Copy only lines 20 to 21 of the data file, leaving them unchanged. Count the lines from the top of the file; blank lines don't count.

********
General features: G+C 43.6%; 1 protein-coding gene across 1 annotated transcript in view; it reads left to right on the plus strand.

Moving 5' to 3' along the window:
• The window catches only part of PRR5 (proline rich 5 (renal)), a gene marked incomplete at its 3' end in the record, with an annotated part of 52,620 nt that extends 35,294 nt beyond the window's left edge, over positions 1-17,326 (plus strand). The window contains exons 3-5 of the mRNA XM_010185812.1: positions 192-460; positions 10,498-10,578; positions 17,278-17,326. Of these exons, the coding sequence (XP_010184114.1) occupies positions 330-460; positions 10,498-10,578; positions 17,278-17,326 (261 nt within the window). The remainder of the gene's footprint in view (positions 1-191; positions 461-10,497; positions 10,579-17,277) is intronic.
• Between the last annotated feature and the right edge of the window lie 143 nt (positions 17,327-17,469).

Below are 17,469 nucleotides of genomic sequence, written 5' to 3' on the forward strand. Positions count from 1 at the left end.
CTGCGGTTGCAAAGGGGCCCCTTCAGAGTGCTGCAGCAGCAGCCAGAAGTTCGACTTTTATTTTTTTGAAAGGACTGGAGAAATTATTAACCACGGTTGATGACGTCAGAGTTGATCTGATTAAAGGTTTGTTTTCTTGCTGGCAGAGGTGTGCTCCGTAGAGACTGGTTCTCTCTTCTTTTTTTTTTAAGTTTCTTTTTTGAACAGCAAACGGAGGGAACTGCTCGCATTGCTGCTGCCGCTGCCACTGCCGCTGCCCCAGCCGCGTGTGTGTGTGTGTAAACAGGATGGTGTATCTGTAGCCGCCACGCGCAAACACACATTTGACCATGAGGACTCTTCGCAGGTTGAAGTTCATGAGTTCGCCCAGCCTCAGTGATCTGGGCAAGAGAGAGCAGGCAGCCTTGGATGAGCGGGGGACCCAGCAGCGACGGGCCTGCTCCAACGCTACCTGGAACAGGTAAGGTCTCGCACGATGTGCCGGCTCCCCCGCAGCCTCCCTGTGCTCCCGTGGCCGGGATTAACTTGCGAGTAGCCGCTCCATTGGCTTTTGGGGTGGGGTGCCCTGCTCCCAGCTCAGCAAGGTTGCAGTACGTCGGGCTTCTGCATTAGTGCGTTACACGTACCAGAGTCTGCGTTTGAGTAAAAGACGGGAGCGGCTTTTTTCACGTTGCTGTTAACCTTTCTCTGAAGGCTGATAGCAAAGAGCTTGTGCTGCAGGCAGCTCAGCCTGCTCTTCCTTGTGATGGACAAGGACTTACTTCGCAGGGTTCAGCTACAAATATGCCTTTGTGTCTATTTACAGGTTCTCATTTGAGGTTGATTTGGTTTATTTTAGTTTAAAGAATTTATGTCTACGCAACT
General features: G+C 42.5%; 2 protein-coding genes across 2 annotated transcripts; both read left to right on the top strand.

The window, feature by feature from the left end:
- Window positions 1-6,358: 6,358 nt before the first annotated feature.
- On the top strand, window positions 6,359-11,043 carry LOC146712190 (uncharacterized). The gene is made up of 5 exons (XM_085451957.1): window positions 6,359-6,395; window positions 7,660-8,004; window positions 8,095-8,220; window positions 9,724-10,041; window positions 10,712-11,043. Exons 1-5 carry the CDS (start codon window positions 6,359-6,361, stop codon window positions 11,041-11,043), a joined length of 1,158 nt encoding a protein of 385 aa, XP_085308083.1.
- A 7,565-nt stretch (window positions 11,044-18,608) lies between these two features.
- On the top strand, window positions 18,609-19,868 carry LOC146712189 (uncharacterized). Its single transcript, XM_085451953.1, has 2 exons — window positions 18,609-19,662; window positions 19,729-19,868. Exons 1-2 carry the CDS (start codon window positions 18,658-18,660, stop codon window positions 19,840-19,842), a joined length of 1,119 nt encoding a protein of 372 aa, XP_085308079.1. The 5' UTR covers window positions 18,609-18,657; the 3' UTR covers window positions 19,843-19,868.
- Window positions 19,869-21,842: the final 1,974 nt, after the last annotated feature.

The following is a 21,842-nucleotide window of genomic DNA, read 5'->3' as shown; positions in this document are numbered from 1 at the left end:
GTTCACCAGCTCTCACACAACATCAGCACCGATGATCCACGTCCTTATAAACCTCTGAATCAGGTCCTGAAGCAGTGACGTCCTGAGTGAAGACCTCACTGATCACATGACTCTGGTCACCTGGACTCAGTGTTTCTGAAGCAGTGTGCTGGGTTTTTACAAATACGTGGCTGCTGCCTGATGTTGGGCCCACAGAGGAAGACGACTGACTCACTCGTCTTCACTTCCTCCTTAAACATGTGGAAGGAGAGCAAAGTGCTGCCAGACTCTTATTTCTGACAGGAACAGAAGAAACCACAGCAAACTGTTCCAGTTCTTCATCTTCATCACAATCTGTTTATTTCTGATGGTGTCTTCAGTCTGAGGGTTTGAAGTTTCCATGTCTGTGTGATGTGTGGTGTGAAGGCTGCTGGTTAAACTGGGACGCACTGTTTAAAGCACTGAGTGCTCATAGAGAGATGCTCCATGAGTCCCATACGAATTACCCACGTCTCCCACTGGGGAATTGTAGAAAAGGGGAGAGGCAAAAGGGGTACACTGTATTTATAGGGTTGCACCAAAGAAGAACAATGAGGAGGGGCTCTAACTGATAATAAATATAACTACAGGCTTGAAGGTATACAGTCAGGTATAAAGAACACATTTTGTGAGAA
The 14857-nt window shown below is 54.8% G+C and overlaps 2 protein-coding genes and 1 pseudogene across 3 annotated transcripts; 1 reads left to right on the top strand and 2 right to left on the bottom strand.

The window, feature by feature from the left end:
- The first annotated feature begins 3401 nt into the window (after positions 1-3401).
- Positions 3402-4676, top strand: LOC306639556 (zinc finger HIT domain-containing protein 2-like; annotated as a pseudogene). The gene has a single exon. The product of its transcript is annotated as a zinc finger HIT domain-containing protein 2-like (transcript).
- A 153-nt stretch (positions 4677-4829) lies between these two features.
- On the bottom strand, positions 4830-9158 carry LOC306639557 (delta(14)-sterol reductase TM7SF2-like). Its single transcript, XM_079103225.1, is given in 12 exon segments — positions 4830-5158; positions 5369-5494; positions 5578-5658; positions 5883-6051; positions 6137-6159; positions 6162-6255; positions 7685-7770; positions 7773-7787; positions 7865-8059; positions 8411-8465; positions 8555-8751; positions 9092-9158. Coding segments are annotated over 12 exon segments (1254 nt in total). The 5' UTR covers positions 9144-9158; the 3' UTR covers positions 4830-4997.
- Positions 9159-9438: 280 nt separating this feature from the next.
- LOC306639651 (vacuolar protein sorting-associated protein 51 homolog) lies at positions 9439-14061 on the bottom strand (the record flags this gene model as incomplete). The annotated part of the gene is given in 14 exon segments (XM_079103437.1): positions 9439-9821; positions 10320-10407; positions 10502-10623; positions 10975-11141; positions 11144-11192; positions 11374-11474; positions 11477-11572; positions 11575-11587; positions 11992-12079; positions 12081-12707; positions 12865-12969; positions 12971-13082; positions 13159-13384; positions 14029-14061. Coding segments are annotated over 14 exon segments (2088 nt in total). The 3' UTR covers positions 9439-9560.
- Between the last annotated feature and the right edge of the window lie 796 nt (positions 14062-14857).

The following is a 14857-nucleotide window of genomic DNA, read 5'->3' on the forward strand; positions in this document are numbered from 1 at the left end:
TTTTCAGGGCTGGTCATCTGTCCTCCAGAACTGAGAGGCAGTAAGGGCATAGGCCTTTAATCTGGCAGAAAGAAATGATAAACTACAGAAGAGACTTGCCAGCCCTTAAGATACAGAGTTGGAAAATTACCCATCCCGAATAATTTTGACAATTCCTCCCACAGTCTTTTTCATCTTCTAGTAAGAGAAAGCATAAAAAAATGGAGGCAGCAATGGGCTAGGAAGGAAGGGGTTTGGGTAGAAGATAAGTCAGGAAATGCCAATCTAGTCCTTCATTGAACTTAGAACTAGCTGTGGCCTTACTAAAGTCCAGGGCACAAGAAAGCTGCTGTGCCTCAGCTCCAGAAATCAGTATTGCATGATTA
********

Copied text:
- A 153-nt stretch (positions 4677-4829) lies between these two features.
- On the bottom strand, positions 4830-9158 carry LOC306639557 (delta(14)-sterol reductase TM7SF2-like). Its single transcript, XM_079103225.1, is given in 12 exon segments — positions 4830-5158; positions 5369-5494; positions 5578-5658; positions 5883-6051; positions 6137-6159; positions 6162-6255; positions 7685-7770; positions 7773-7787; positions 7865-8059; positions 8411-8465; positions 8555-8751; positions 9092-9158. Coding segments are annotated over 12 exon segments (1254 nt in total). The 5' UTR covers positions 9144-9158; the 3' UTR covers positions 4830-4997.